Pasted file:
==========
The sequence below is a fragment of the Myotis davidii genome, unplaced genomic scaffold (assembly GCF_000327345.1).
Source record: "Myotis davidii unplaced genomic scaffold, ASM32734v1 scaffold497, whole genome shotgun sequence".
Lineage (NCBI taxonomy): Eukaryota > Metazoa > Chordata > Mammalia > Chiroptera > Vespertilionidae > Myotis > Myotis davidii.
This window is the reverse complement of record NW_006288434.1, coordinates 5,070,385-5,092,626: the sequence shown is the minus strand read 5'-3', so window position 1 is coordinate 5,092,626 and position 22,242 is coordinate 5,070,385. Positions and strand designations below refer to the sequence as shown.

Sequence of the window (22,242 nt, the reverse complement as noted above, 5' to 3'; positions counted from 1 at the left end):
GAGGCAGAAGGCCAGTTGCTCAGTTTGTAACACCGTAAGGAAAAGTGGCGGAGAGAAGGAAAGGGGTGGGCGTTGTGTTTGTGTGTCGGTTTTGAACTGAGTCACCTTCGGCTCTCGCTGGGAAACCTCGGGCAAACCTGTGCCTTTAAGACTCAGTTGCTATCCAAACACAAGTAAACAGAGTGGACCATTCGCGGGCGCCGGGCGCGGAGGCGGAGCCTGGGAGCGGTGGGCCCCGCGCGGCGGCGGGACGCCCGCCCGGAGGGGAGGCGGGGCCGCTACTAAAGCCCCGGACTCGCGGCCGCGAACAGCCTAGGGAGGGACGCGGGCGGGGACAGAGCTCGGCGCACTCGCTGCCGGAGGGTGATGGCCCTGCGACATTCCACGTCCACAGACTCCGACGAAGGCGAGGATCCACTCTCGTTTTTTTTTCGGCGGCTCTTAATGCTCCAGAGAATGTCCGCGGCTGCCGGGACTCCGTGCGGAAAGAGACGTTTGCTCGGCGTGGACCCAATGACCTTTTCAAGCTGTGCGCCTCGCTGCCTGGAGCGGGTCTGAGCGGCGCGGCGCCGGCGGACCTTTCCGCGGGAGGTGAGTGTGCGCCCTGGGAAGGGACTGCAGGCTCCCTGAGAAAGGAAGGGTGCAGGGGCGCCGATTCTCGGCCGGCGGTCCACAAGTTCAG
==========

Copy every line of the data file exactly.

The sequence below is a fragment of the Myotis davidii genome, unplaced genomic scaffold (assembly GCF_000327345.1).
Source record: "Myotis davidii unplaced genomic scaffold, ASM32734v1 scaffold497, whole genome shotgun sequence".
Lineage (NCBI taxonomy): Eukaryota > Metazoa > Chordata > Mammalia > Chiroptera > Vespertilionidae > Myotis > Myotis davidii.
This window is the reverse complement of record NW_006288434.1, coordinates 5,070,385-5,092,626: the sequence shown is the minus strand read 5'-3', so window position 1 is coordinate 5,092,626 and position 22,242 is coordinate 5,070,385. Positions and strand designations below refer to the sequence as shown.

Sequence of the window (22,242 nt, the reverse complement as noted above, 5' to 3'; positions counted from 1 at the left end):
GAGGCAGAAGGCCAGTTGCTCAGTTTGTAACACCGTAAGGAAAAGTGGCGGAGAGAAGGAAAGGGGTGGGCGTTGTGTTTGTGTGTCGGTTTTGAACTGAGTCACCTTCGGCTCTCGCTGGGAAACCTCGGGCAAACCTGTGCCTTTAAGACTCAGTTGCTATCCAAACACAAGTAAACAGAGTGGACCATTCGCGGGCGCCGGGCGCGGAGGCGGAGCCTGGGAGCGGTGGGCCCCGCGCGGCGGCGGGACGCCCGCCCGGAGGGGAGGCGGGGCCGCTACTAAAGCCCCGGACTCGCGGCCGCGAACAGCCTAGGGAGGGACGCGGGCGGGGACAGAGCTCGGCGCACTCGCTGCCGGAGGGTGATGGCCCTGCGACATTCCACGTCCACAGACTCCGACGAAGGCGAGGATCCACTCTCGTTTTTTTTTCGGCGGCTCTTAATGCTCCAGAGAATGTCCGCGGCTGCCGGGACTCCGTGCGGAAAGAGACGTTTGCTCGGCGTGGACCCAATGACCTTTTCAAGCTGTGCGCCTCGCTGCCTGGAGCGGGTCTGAGCGGCGCGGCGCCGGCGGACCTTTCCGCGGGAGGTGAGTGTGCGCCCTGGGAAGGGACTGCAGGCTCCCTGAGAAAGGAAGGGTGCAGGGGCGCCGATTCTCGGCCGGCGGTCCACAAGTTCAG